Last year, Beelineweb decided to try something radical at its workplace. Instead of sticking to the usual 9-to-5, five-day workweek, it decided to make the shift to four days.
The online marketing services company based in Lake Country, B.C., was looking to improve the health and wellness of employees by providing better work-life balance, according to Amy Gaglardi, Beelineweb’s director of business development.
“We always like to question the status quo and see if there’s a reason for it, instead of blindly following it. In this case, we questioned the need for a five-day workweek.”
The small company also has a big environmental focus, having built its office using rapidly renewable resources, reused materials and geothermal heating and cooling, said Gaglardi.
“Obviously, there’s a huge environmental benefit of people not commuting to the office those extra 52 days a year.”
The change also appeals to different demographics, she said.
“We have all ages in our office, ranging from mid-20s to late 50s. So everyone is appreciative of the extra family time or time to work on their hobbies, spend time with their friends, go on weekend trips... things that feed their soul.”
Beelineweb has always focused on a healthy workplace, with perks that include an office gym, fitness breaks and organic fruit delivery. It also recently switched to offering a set amount of personal days instead of sick days so employees could use the extra time to engage in healthy activities if they so desired, said Gaglardi.
And in making the change to a four-day workweek, employees’ workload, vacation time, benefits and salaries were not impacted, she said.
“They’re just having to come to work 32 hours and learning to manage their time more efficiently so that they’re getting this amount of work done in a shorter amount of time.”
Making the transition
The change from five to four days had a few hiccups before it ran smoothly. For one, while staff were happy with the extra day of leisure, some of Beelineweb’s goals and bigger projects weren’t progressing as hoped, said Gaglardi.
To help staff manage their time more efficiently, the team was flown down to California for a two-day course by Franklin Covey called “Extraordinary productivity: The five choices that drive success.”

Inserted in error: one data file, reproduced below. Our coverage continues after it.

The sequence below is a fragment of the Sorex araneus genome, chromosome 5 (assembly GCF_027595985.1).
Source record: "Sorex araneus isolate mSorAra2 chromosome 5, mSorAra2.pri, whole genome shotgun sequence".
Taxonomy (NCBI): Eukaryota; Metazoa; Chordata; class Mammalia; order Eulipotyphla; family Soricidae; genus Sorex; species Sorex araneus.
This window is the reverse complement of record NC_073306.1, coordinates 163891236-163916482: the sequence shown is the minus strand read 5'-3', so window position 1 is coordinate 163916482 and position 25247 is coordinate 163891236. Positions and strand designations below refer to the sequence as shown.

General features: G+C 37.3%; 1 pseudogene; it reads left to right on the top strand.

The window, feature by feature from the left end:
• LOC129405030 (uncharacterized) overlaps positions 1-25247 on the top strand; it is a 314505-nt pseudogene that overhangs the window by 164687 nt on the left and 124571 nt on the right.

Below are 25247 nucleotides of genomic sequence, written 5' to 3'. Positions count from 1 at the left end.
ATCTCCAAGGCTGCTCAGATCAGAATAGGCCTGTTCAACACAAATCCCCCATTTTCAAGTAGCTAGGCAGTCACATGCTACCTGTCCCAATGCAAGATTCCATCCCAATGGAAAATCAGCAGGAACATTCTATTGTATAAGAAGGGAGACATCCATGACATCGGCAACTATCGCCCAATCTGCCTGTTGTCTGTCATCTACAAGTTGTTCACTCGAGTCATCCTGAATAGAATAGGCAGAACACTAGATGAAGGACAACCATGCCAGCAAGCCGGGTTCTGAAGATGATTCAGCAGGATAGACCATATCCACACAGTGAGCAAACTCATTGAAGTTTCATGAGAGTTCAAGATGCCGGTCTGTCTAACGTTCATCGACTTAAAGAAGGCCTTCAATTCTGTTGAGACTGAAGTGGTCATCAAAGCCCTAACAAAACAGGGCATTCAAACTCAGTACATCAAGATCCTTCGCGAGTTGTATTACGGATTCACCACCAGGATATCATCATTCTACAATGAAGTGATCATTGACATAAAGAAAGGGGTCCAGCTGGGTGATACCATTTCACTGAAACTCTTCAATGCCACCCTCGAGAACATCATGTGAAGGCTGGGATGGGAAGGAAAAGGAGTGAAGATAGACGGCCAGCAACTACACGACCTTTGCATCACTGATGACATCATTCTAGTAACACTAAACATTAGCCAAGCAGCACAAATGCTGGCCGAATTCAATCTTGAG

His father, Stephen Covey, wrote The 7 Habits of Highly Effective People.
“This course helps us focus on prioritizing scheduling and the big things — staying focused, not letting perceived urgency pull us off track — and it also touches on fuelling one’s fire, increasing energy, how to think more clearly, how to feel more accomplished on a daily basis,” said Gaglardi.
“It’s eye-opening to see where you’re really spending your time.”
The course focuses on four different quadrants of time: important and urgent; important and not urgent; not important and urgent; and not important and not urgent.
“Where you really want to be spending your time is in the ‘important (and) not urgent’ quadrant, that’s where you’re really getting things done and making big changes,” she said.
The results of the shorter workweek have made all the effort worthwhile, said Gaglardi.
“By shortening the workweek, employees have more time for personal hobbies, rest, family, which translates into more energy, happiness and focus in the workplace… People were more productive, energized, efficient and more motivated when they came back to the office on Monday after having that extra time.”
“It’s actually helped our office environment a lot in terms of people’s attitudes and having friendly conversations.”
Business clients have also been receptive to the change, knowing the office is now closed Fridays.
“Our clients have been extremely supportive. We haven’t had any negative feedback at all,” said Gaglardi.
The perk of a four-day workweek should also help with attraction and retention.
“It’s benefited our company and people’s attitudes and productivity in such a positive way that I would really hope that other companies would kind of follow suit and try and make it work,” she said.
Amazon is one of the more prolific employers offering a 30-hour workweek to some employees, but others have included a firm in New Zealand and retirement homes in Sweden.
For employers making such a move in Canada, it would be welcomed, according to a 2018 survey by Angus Reid.
Close to half of Canadians (47 per cent) said that moving to a 30-hour workweek from 40 hours is a good idea.
And 68 per cent said if they have to work 40 hours, they would prefer to condense it into four 10-hour shifts rather than five eight-hour segments.
“You see some small businesses and tech startups kind of flirting with this idea,” said Dave Korzinksi, research associate at the Angus Reid Institute in Vancouver. “I think Amazon, moving to their pilot project where they were doing a 30-hour workweek, is something that really might help to gather momentum for this type of movement.”
“Whether or not that will ever translate to implementation on a large scale, it’s hard to say but … with increasing automation and less of the physical burden in a lot of jobs, it really does appear that this is something that is going to gain steam,” he said.